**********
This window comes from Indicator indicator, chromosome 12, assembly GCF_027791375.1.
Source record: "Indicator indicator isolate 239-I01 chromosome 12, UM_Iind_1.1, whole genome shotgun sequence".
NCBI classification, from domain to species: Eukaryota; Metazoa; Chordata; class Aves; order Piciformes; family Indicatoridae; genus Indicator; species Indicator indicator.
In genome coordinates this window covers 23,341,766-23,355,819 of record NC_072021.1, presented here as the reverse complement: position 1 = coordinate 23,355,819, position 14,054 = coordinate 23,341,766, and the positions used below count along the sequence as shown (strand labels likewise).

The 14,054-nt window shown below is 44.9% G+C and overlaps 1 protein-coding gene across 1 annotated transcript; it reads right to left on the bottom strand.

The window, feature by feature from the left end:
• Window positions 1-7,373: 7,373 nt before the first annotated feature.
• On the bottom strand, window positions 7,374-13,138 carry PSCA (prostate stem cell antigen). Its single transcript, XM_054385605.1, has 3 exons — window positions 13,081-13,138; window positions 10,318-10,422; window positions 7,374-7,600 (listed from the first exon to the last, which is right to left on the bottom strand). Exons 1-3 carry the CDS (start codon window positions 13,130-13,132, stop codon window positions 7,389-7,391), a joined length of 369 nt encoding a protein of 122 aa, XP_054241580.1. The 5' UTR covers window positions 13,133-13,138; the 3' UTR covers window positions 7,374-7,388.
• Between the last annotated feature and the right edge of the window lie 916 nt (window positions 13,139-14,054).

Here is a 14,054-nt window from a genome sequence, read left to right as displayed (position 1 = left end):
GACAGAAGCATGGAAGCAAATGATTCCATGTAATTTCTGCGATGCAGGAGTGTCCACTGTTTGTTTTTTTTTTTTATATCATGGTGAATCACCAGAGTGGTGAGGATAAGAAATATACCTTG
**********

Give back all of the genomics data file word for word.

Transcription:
This window comes from Indicator indicator, chromosome 12, assembly GCF_027791375.1.
Source record: "Indicator indicator isolate 239-I01 chromosome 12, UM_Iind_1.1, whole genome shotgun sequence".
NCBI classification, from domain to species: Eukaryota; Metazoa; Chordata; class Aves; order Piciformes; family Indicatoridae; genus Indicator; species Indicator indicator.
In genome coordinates this window covers 23,341,766-23,355,819 of record NC_072021.1, presented here as the reverse complement: position 1 = coordinate 23,355,819, position 14,054 = coordinate 23,341,766, and the positions used below count along the sequence as shown (strand labels likewise).

The 14,054-nt window shown below is 44.9% G+C and overlaps 1 protein-coding gene across 1 annotated transcript; it reads right to left on the bottom strand.

The window, feature by feature from the left end:
• Window positions 1-7,373: 7,373 nt before the first annotated feature.
• On the bottom strand, window positions 7,374-13,138 carry PSCA (prostate stem cell antigen). Its single transcript, XM_054385605.1, has 3 exons — window positions 13,081-13,138; window positions 10,318-10,422; window positions 7,374-7,600 (listed from the first exon to the last, which is right to left on the bottom strand). Exons 1-3 carry the CDS (start codon window positions 13,130-13,132, stop codon window positions 7,389-7,391), a joined length of 369 nt encoding a protein of 122 aa, XP_054241580.1. The 5' UTR covers window positions 13,133-13,138; the 3' UTR covers window positions 7,374-7,388.
• Between the last annotated feature and the right edge of the window lie 916 nt (window positions 13,139-14,054).

Here is a 14,054-nt window from a genome sequence, read left to right as displayed (position 1 = left end):
GACAGAAGCATGGAAGCAAATGATTCCATGTAATTTCTGCGATGCAGGAGTGTCCACTGTTTGTTTTTTTTTTTTATATCATGGTGAATCACCAGAGTGGTGAGGATAAGAAATATACCTTG